The first World Conference on Creative Economy (WCCE), an Indonesian government initiative, was held in that country in 2018, promoted as a “forum for policymakers and industry players to exchange ideas, resolve challenges and identify opportunities within the creative economy.” It attracted much interest in the cultural and creative industries’ policy community as an indicator of the enthusiasm with which certain countries in the Global South were beginning, pre-pandemic, to take a lead in taking forward the global creative economy agenda.
The second iteration of the WCCE took place, one year behind schedule, from 3rd-5th December 2021 in the new Dubai Conference Centre, delayed by Covid, like the huge, 438-hectare Dubai (World) Expo 2020 next door, situated on the border between Dubai and Abu Dhabi in the United Arab Emirates (UAE). The event was lavishly funded, hybrid and audio-visually spectacular – an impressive blend of state-of-the-art production values and impregnable, Covid-mandated security procedures. (All Dubai’s public museums were closed at the time).
It was remarkable that the event happened at all, but WCCE 2021 was not without its challenges. A stellar international list of speakers (including UNESCO Secretary-General Audrey Azoulay, architect Santiago Calatrava, authors John Howkins and Malcolm Gladwell, and John Newbigin from the UK’s International Policy and Evidence Centre (PEC) and ICCE, competed for attention on three juxtaposed sound stages with a roster of princely ministers, big screen cultural heritage presentations and, at times, each other: some distinguished speakers were left with very small in-person audiences as the physically-distanced attendees migrated around the cavernous arena. Because we had all been locked up for so long, the experience was nonetheless exhilarating, although it also felt at times more like an extension of the sensation-busting, adjacent Expo extravaganza, than a policy symposium. It, too, was a showcase of (Emirati) talent.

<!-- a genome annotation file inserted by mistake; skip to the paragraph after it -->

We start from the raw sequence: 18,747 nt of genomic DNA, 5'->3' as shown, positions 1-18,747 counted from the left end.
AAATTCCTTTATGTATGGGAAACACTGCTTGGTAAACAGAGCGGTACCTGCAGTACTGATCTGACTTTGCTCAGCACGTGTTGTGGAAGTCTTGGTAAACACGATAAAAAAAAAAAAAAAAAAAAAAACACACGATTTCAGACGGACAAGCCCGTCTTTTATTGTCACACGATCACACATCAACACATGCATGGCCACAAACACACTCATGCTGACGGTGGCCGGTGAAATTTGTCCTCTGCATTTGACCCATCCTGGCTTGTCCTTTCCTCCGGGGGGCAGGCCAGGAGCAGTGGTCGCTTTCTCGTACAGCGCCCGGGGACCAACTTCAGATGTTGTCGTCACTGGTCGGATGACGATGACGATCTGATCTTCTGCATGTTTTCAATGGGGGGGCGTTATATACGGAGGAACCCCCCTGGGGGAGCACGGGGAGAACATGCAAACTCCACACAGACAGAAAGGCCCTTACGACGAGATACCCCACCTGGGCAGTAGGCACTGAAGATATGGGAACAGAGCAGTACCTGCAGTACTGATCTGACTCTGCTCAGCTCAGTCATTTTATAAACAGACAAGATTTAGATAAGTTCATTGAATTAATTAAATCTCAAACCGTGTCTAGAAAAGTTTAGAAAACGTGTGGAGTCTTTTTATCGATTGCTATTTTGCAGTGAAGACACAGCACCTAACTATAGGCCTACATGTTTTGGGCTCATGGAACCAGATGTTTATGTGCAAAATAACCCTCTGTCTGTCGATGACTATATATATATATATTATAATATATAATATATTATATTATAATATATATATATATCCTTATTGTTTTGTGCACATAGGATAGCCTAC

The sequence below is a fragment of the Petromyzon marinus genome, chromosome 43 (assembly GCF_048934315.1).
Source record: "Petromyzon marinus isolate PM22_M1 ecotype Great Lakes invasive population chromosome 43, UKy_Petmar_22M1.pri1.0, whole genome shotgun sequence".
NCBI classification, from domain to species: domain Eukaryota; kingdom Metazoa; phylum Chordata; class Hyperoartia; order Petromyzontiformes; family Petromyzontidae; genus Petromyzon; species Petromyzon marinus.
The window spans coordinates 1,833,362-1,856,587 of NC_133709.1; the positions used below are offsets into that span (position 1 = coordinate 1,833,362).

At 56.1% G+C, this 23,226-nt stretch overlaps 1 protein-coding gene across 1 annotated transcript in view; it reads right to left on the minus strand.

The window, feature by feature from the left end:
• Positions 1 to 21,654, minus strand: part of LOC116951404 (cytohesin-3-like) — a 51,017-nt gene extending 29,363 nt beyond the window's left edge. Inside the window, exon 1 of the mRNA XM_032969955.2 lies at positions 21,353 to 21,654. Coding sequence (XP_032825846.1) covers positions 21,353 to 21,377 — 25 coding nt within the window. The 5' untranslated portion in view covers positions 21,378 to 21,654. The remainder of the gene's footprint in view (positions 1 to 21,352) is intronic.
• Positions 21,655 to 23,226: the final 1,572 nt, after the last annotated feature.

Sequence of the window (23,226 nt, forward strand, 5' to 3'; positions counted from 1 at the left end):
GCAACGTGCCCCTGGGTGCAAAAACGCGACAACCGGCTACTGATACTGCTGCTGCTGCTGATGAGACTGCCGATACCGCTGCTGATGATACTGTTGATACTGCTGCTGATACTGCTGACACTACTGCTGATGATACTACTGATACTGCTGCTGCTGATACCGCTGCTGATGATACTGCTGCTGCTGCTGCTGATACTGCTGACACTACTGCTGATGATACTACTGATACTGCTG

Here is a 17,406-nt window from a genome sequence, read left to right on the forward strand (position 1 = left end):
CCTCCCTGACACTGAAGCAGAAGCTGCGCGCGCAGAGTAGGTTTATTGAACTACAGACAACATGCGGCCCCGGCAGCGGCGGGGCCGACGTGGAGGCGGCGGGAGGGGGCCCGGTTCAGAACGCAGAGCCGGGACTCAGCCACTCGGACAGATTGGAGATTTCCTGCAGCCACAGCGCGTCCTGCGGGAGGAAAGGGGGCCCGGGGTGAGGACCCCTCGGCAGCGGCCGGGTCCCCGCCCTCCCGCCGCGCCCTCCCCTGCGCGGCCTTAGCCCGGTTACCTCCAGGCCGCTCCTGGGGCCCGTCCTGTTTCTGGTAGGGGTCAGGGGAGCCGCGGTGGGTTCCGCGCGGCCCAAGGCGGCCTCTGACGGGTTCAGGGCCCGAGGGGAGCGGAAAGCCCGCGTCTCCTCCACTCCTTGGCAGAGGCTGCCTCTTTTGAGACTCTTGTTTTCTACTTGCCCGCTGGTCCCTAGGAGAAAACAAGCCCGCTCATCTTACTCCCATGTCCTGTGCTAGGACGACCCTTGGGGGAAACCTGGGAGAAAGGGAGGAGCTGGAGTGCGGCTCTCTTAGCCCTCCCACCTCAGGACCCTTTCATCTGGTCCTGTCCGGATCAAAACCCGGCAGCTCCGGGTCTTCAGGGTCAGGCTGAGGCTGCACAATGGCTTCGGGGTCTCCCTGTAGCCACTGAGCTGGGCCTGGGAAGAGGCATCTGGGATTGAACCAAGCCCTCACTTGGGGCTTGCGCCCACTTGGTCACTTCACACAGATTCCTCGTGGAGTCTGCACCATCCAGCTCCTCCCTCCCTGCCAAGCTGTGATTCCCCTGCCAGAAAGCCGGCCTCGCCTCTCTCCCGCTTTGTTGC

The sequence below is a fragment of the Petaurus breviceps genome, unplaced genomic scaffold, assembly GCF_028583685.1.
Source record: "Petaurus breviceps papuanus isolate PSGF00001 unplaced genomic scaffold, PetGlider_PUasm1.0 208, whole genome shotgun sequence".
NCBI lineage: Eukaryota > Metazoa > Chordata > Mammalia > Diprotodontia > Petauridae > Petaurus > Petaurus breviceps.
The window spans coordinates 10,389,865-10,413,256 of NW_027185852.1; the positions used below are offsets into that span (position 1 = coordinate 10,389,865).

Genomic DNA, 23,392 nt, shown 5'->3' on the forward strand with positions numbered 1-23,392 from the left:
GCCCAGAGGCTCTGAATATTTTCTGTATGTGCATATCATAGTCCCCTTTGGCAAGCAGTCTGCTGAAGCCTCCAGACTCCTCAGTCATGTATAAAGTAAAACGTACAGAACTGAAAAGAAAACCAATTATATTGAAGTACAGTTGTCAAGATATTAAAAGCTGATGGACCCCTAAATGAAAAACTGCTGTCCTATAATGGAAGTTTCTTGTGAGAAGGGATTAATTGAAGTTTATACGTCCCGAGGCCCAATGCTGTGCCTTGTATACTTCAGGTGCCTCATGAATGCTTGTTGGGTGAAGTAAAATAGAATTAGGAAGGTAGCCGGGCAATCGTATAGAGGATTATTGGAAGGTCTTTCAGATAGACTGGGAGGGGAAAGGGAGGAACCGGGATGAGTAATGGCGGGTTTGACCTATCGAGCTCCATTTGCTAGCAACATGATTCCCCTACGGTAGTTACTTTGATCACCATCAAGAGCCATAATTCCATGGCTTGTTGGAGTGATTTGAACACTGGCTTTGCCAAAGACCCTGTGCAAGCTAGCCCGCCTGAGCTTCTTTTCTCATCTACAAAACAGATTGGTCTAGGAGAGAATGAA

The event was ‘topped and tailed’ by Noura Bint Mohammed Al Kaabi, the UAE’s inspirational Minister of Culture and Youth, who does more than anyone to redeem the governance of what can reasonably be described as a benevolent autocracy, always rises sublimely to the occasion and, unusually for this part of the world, never forgets to thank her staff. The UAE, it is instructive to note, has also done more than most countries to monitor and respond to the brutal impact of the pandemic on cultural freelancers.
Participants came away from Dubai with a definite sense of the show being back on the road, but what road? Is the ‘creative economy’, some two decades after its popularisation by John Howkins in his book The Creative Economy, still conceptually valid? How successfully has it weathered the successive critiques of sociologists, economic geographers and business economists? How is it adapting and responding to the twin challenges of climate change and widening social inequalities?
These questions were indeed on the table in Dubai in the form of some now familiar rhetorical tropes (“Future Sustainable”; “Inclusion and Diversity”; “Education Unleashed”; “Reworking Work”; “Technology Transformation”; and, less self-evident, “Elevating the Media and Communications Landscape”.) The global appetite to explore these themes and capitalise on their potential to diversify economies and provide jobs, is undiminished. What was invented (largely) in the UK, is now being gripped and taken forward by others, not least Indonesia, to where the next WCCE event is planned to return late in 2022.